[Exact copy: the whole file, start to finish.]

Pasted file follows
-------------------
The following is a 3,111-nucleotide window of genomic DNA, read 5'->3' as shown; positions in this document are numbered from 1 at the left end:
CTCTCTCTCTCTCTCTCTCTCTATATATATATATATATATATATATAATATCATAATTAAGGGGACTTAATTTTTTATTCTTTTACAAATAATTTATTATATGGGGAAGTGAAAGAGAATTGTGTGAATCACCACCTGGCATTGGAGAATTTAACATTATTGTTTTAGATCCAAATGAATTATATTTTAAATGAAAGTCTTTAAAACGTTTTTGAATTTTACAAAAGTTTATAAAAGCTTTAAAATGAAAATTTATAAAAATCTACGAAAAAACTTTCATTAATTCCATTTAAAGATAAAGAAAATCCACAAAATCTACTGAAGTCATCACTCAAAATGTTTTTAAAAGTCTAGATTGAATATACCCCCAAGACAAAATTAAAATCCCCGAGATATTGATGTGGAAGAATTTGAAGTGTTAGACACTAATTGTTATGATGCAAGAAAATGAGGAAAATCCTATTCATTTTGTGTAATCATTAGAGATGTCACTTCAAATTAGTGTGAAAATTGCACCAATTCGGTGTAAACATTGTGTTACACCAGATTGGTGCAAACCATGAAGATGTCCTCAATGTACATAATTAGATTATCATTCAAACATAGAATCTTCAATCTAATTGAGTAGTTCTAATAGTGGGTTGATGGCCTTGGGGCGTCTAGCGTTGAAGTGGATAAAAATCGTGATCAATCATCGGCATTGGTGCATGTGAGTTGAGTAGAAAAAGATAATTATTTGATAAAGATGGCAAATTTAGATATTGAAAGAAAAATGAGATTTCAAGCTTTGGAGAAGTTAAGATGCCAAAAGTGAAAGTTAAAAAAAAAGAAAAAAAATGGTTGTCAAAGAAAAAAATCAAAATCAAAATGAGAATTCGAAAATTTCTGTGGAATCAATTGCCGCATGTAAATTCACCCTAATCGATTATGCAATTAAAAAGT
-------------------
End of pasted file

The following is a 3,111-nucleotide window of genomic DNA, read 5'->3' as shown; positions in this document are numbered from 1 at the left end:
CTCTCTCTCTCTCTCTCTCTCTATATATATATATATATATATATATAATATCATAATTAAGGGGACTTAATTTTTTATTCTTTTACAAATAATTTATTATATGGGGAAGTGAAAGAGAATTGTGTGAATCACCACCTGGCATTGGAGAATTTAACATTATTGTTTTAGATCCAAATGAATTATATTTTAAATGAAAGTCTTTAAAACGTTTTTGAATTTTACAAAAGTTTATAAAAGCTTTAAAATGAAAATTTATAAAAATCTACGAAAAAACTTTCATTAATTCCATTTAAAGATAAAGAAAATCCACAAAATCTACTGAAGTCATCACTCAAAATGTTTTTAAAAGTCTAGATTGAATATACCCCCAAGACAAAATTAAAATCCCCGAGATATTGATGTGGAAGAATTTGAAGTGTTAGACACTAATTGTTATGATGCAAGAAAATGAGGAAAATCCTATTCATTTTGTGTAATCATTAGAGATGTCACTTCAAATTAGTGTGAAAATTGCACCAATTCGGTGTAAACATTGTGTTACACCAGATTGGTGCAAACCATGAAGATGTCCTCAATGTACATAATTAGATTATCATTCAAACATAGAATCTTCAATCTAATTGAGTAGTTCTAATAGTGGGTTGATGGCCTTGGGGCGTCTAGCGTTGAAGTGGATAAAAATCGTGATCAATCATCGGCATTGGTGCATGTGAGTTGAGTAGAAAAAGATAATTATTTGATAAAGATGGCAAATTTAGATATTGAAAGAAAAATGAGATTTCAAGCTTTGGAGAAGTTAAGATGCCAAAAGTGAAAGTTAAAAAAAAAGAAAAAAAATGGTTGTCAAAGAAAAAAATCAAAATCAAAATGAGAATTCGAAAATTTCTGTGGAATCAATTGCCGCATGTAAATTCACCCTAATCGATTATGCAATTAAAAAGT